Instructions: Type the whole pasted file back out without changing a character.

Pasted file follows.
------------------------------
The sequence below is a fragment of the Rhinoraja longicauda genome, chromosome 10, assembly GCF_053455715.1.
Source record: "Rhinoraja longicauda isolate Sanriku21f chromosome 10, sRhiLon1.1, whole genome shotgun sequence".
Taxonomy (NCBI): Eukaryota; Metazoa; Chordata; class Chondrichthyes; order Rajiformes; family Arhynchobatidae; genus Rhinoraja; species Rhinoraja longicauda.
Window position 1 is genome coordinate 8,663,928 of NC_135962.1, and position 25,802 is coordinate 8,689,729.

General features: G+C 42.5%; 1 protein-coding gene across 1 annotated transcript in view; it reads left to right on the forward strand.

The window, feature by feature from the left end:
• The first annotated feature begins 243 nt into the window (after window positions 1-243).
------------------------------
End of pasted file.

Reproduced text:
The sequence below is a fragment of the Rhinoraja longicauda genome, chromosome 10, assembly GCF_053455715.1.
Source record: "Rhinoraja longicauda isolate Sanriku21f chromosome 10, sRhiLon1.1, whole genome shotgun sequence".
Taxonomy (NCBI): Eukaryota; Metazoa; Chordata; class Chondrichthyes; order Rajiformes; family Arhynchobatidae; genus Rhinoraja; species Rhinoraja longicauda.
Window position 1 is genome coordinate 8,663,928 of NC_135962.1, and position 25,802 is coordinate 8,689,729.

General features: G+C 42.5%; 1 protein-coding gene across 1 annotated transcript in view; it reads left to right on the forward strand.

The window, feature by feature from the left end:
• The first annotated feature begins 243 nt into the window (after window positions 1-243).